One effective way to build a portfolio is to create a landing page for it. You can play around with parallax effects and easily include links to projects that might be live on a client’s website. A portfolio is meant to serve as a comprehensive look into your work and who you are. While you might be able to express yourself fully in a PDF, landing pages let you play around with interactions and offer a wider range of customization options.

Case studies

Case studies are your space to shine and be unique while creating a story around your projects. There’s no one-size-fits-all for case studies. Typically, case studies follow a problem-solution formula, but I encourage you to break the mold to make your work stand out.

Here are some examples of what you can do:

  • Write a personal story about your experience while working on a given project
  • Record a video walkthrough of the design process where you share your perspective
  • Add links to your public design files for a behind-the-scenes look into how you organize your design work.

There’s no right or wrong when it comes to presenting your work. The important thing is to get out there and experiment with different mediums and formats until you find what ticks.

Case studies are your space to shine and be unique while creating a story around your projects.

Image of someone reading Ramsés’ article on semantic design

You can also enhance your portfolio by adding links to interviews and thought leadership articles you’ve published.

Mindset 3: Optimization equals growth

The design industry is constantly changing and expanding into new fields as technology evolves — which calls for constant optimization of both our designs and ourselves. As I mentioned, portfolios are a mirror for designers. They let us reflect what we’ve learned, the projects we’ve worked on, and the new professional challenges we’re seeking to take on. In that sense, portfolios become an ever-changing piece of work that develops together with you.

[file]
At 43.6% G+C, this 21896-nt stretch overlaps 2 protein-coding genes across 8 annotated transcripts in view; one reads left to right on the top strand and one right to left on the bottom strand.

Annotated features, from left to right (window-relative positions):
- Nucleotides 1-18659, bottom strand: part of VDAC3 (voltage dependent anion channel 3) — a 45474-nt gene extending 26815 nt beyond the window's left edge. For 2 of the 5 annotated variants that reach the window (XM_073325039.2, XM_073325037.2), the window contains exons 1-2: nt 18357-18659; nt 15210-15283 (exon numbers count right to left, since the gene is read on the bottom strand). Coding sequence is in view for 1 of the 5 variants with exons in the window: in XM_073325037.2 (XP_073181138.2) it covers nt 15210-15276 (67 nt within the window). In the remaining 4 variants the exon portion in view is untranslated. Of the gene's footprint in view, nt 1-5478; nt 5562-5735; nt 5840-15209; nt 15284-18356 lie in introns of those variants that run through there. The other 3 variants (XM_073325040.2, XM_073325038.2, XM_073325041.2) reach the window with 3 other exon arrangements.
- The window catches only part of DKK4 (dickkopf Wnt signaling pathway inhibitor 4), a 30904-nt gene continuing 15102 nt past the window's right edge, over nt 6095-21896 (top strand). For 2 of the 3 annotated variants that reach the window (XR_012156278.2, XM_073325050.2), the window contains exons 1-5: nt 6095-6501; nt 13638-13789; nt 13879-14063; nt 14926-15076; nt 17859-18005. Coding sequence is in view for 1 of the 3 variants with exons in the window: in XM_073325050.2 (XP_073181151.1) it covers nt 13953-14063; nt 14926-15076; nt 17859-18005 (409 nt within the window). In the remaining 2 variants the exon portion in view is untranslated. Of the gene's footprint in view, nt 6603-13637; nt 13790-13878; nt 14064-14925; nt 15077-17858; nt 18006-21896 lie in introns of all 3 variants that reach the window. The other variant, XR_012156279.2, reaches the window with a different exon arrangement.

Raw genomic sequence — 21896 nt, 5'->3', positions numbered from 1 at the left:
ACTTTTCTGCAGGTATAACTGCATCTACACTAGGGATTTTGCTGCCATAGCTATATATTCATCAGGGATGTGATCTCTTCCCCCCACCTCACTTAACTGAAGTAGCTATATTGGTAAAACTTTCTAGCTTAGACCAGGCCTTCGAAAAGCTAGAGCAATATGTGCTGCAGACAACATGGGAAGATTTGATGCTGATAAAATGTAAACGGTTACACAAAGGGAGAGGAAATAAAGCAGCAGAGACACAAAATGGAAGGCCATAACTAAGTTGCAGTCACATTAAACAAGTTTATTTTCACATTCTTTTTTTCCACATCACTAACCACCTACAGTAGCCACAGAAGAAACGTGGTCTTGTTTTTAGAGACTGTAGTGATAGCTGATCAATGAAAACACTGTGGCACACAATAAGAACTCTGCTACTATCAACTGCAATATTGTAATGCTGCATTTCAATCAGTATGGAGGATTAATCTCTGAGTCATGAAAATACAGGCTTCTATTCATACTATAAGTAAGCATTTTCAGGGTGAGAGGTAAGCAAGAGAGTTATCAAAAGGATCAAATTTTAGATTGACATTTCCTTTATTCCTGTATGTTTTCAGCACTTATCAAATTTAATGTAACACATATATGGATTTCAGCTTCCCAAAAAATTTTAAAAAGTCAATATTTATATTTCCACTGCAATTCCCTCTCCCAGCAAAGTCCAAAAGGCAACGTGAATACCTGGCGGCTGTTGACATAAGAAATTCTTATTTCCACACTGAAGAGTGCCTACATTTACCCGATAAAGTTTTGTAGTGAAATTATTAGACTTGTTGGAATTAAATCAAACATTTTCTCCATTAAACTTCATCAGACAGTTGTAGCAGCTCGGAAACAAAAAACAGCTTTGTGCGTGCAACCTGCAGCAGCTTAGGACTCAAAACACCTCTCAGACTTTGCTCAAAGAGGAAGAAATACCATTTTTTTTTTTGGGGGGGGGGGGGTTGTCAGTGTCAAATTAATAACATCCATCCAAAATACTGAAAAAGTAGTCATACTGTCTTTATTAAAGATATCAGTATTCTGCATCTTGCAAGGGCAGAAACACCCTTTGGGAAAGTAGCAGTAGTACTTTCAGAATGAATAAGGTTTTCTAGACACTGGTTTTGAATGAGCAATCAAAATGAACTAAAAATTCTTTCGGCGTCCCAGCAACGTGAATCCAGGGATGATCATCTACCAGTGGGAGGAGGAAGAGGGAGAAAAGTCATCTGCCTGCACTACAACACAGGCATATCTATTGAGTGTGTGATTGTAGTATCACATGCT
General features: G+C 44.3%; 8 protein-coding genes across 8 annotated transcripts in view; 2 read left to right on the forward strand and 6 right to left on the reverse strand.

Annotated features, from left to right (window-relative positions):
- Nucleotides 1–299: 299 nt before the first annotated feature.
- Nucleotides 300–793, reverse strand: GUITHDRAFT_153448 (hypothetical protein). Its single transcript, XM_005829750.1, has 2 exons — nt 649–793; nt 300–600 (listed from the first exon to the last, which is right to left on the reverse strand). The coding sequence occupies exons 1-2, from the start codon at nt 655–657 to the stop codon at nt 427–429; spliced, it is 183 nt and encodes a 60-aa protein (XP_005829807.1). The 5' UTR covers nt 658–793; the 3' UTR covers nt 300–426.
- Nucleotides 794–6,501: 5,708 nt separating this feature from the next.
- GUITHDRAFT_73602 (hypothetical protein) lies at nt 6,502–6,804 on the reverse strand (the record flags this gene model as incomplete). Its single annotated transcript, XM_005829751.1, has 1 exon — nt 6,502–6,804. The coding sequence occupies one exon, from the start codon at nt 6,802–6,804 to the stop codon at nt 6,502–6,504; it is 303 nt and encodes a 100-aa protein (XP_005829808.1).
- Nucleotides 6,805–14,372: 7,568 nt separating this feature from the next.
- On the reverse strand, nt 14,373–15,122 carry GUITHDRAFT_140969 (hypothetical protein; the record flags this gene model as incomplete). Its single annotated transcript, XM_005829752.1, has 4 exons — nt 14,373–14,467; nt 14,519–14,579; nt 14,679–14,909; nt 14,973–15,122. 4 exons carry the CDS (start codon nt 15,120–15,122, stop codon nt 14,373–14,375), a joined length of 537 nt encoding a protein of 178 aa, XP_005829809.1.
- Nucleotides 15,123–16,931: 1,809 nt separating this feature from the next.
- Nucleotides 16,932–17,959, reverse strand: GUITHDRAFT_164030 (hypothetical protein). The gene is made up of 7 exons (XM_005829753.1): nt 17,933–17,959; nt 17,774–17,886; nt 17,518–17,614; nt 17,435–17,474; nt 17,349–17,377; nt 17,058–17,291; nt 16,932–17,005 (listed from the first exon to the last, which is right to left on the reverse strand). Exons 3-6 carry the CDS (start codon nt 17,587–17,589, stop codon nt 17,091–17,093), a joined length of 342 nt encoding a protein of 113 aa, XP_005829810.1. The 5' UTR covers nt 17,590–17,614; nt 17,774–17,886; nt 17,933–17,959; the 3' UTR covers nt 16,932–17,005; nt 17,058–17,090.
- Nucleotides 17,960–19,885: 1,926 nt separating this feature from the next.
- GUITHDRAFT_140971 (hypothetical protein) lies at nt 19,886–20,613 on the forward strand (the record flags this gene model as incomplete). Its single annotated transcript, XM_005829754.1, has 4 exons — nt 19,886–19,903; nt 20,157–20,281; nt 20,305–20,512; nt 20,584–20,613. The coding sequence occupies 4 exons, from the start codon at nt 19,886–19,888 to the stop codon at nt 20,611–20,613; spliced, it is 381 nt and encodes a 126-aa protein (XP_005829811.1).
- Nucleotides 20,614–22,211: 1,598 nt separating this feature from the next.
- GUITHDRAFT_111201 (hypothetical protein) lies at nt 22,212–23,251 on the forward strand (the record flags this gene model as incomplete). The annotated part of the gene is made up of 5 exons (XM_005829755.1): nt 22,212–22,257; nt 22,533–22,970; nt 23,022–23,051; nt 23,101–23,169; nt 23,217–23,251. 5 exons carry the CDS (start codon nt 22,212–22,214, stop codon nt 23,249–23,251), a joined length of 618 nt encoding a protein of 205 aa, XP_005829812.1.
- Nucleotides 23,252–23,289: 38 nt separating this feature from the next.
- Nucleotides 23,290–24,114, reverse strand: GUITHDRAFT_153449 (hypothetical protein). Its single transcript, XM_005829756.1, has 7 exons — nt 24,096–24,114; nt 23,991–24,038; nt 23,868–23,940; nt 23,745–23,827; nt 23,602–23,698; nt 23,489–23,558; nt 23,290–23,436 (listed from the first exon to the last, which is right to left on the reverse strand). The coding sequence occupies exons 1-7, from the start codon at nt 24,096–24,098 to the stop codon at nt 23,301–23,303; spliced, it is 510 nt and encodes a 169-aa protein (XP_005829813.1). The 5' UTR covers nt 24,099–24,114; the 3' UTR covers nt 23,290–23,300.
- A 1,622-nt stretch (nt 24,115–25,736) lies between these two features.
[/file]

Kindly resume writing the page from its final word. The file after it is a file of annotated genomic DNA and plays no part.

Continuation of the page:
Every step in your design career comes with a new way to present your portfolio. It can feel tedious to be constantly “optimizing”, but each update is an opportunity to show future clients and recruiters what you have to offer.

Portfolios become an ever-changing piece of work that develops together with you

Staying relevant is more than adding content and improving on your portfolio’s design. It’s also a chance to remove or replace old work that is no longer a reflection of your skills and focus on new projects. So think of it as leveling up!

Pro tip: Keep a copy or backup of all your portfolio’s iterations so you can look back on your evolution as a designer.
Image comparison of Ramsés portfolios over the years

My first portfolio around 2010 was a printed document – nowadays, in 2023 I keep all my projects up-to-date and organized on a personal website.


Here’s a quick summary of the post in case you’re in a hurry.

  • Portfolios are essential to succeed in the design industry, but they’re also a great way to better understand yourself and your career trajectory.
  • Your portfolio should function as a mirror, reflecting who you are as a person and a designer.
  • Format and content are important — use them as tools to communicate your personality and vision.
  • Don’t be afraid to break the mold, and make use of landing pages and case studies to enhance your portfolio.
  • Optimize your portfolio to keep your achievements and growth up-to-date.

I hope these tips help you build a portfolio you’re proud of and feel comfortable sharing. Want to continue learning? Check out some of our other useful resources linked below👇